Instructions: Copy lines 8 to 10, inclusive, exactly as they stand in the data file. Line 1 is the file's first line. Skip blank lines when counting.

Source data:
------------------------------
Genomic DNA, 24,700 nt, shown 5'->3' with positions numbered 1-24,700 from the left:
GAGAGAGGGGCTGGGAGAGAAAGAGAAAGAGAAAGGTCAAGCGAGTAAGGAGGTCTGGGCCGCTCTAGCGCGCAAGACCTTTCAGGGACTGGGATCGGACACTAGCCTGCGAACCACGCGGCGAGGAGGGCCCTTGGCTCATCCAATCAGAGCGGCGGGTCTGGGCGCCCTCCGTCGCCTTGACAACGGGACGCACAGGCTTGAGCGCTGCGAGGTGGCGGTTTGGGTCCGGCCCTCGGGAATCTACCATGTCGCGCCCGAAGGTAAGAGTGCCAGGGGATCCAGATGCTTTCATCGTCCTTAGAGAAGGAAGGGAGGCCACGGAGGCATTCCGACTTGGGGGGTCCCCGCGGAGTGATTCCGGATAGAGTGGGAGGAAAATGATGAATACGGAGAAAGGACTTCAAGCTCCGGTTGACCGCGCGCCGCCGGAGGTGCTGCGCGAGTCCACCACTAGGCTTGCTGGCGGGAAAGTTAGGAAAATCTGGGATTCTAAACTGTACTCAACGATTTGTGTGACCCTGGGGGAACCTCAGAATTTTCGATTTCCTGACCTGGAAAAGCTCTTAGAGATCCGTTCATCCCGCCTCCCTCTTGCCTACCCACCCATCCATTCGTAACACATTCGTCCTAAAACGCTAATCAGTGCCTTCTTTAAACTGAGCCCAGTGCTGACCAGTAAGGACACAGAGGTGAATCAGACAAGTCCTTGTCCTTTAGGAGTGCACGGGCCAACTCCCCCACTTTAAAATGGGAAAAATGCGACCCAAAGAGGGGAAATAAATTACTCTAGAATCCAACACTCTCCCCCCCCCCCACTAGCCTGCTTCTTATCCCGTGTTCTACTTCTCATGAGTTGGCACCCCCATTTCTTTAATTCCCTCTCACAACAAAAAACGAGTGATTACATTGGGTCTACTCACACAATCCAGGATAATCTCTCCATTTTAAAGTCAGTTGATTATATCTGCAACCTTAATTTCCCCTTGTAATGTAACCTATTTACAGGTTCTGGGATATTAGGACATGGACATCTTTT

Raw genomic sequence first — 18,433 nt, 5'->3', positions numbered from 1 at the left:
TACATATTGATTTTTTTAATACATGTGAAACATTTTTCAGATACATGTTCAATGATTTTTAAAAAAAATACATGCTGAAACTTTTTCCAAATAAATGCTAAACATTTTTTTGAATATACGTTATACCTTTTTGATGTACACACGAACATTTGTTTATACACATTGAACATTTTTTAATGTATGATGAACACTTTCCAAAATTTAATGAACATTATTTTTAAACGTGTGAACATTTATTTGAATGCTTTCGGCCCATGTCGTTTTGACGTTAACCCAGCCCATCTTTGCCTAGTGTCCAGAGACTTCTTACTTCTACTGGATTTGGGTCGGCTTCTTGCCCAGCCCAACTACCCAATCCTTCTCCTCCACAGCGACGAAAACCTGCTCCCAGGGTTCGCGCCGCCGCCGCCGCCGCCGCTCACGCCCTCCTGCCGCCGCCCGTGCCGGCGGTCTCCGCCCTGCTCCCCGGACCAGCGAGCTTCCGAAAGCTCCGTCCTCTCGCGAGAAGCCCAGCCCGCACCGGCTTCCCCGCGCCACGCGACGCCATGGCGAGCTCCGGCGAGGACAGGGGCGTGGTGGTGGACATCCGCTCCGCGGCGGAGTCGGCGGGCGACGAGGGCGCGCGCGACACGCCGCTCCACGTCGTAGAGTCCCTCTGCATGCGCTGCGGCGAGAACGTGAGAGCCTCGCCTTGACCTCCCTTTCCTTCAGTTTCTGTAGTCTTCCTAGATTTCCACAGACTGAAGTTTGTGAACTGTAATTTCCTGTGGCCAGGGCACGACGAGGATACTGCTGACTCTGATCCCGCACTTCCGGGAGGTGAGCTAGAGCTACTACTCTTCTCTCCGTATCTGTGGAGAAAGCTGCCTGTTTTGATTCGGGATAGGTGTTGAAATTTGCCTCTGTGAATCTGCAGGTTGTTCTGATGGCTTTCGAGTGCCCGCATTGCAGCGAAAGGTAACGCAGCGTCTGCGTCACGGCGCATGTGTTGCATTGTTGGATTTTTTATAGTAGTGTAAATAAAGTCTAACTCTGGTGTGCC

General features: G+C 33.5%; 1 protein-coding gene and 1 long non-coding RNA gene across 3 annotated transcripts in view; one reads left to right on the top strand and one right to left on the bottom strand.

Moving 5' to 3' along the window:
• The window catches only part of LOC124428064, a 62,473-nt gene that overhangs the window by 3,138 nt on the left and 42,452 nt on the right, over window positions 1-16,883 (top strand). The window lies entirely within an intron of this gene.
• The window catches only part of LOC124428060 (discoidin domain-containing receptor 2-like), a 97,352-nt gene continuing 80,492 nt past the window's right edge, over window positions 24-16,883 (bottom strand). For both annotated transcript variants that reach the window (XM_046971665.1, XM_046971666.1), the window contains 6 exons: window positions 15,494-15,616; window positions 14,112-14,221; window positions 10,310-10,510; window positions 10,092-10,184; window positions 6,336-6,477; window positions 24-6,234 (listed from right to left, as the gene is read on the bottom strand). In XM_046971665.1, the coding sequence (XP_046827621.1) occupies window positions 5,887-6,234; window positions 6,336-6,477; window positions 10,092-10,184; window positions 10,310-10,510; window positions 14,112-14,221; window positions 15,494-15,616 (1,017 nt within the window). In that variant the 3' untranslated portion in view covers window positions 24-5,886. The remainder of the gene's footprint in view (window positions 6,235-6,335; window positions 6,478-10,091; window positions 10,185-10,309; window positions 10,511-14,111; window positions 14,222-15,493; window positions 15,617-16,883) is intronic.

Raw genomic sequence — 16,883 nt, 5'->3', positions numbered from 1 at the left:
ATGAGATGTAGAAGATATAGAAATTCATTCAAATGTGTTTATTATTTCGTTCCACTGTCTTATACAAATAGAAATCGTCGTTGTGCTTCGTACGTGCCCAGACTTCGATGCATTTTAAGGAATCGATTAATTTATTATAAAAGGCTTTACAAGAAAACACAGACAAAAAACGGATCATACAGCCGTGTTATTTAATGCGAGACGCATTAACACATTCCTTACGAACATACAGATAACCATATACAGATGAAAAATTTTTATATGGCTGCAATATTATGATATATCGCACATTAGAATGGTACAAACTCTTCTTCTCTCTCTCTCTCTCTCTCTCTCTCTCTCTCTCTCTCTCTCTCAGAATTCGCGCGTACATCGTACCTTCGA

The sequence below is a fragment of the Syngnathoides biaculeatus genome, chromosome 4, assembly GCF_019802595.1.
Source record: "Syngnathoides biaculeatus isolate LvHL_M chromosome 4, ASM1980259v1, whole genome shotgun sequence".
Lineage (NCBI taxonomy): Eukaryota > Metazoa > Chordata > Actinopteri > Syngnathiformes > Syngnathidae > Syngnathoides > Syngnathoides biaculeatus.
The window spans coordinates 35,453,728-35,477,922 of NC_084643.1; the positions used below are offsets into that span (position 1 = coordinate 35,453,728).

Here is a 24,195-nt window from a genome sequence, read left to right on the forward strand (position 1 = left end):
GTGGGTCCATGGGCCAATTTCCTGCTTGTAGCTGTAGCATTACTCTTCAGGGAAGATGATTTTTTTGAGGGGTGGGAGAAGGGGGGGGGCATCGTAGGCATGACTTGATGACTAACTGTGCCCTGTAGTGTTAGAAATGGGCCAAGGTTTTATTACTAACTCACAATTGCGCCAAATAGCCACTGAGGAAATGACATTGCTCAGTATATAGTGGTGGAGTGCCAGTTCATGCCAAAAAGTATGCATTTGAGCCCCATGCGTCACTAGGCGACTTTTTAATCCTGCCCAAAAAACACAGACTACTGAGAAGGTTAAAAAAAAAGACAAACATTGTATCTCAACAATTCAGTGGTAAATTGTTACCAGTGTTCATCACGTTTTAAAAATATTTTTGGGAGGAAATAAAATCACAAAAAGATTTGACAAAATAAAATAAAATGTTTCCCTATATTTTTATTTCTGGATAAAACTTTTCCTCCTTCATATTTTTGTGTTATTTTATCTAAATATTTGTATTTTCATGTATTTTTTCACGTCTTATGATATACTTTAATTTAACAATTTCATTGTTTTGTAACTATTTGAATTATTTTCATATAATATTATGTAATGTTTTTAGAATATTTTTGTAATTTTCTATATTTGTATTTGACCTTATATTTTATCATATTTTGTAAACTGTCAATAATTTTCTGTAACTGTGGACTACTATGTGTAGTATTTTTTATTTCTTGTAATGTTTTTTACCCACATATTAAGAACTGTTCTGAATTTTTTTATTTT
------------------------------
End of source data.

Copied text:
• The window catches only part of LOC124428060 (discoidin domain-containing receptor 2-like), a 97,352-nt gene continuing 80,492 nt past the window's right edge, over window positions 24-16,883 (bottom strand). For both annotated transcript variants that reach the window (XM_046971665.1, XM_046971666.1), the window contains 6 exons: window positions 15,494-15,616; window positions 14,112-14,221; window positions 10,310-10,510; window positions 10,092-10,184; window positions 6,336-6,477; window positions 24-6,234 (listed from right to left, as the gene is read on the bottom strand). In XM_046971665.1, the coding sequence (XP_046827621.1) occupies window positions 5,887-6,234; window positions 6,336-6,477; window positions 10,092-10,184; window positions 10,310-10,510; window positions 14,112-14,221; window positions 15,494-15,616 (1,017 nt within the window). In that variant the 3' untranslated portion in view covers window positions 24-5,886. The remainder of the gene's footprint in view (window positions 6,235-6,335; window positions 6,478-10,091; window positions 10,185-10,309; window positions 10,511-14,111; window positions 14,222-15,493; window positions 15,617-16,883) is intronic.

Raw genomic sequence — 16,883 nt, 5'->3', positions numbered from 1 at the left:
ATGAGATGTAGAAGATATAGAAATTCATTCAAATGTGTTTATTATTTCGTTCCACTGTCTTATACAAATAGAAATCGTCGTTGTGCTTCGTACGTGCCCAGACTTCGATGCATTTTAAGGAATCGATTAATTTATTATAAAAGGCTTTACAAGAAAACACAGACAAAAAACGGATCATACAGCCGTGTTATTTAATGCGAGACGCATTAACACATTCCTTACGAACATACAGATAACCATATACAGATGAAAAATTTTTATATGGCTGCAATATTATGATATATCGCACATTAGAATGGTACAAACTCTTCTTCTCTCTCTCTCTCTCTCTCTCTCTCTCTCTCTCTCTCTCTCTCAGAATTCGCGCGTACATCGTACCTTCGA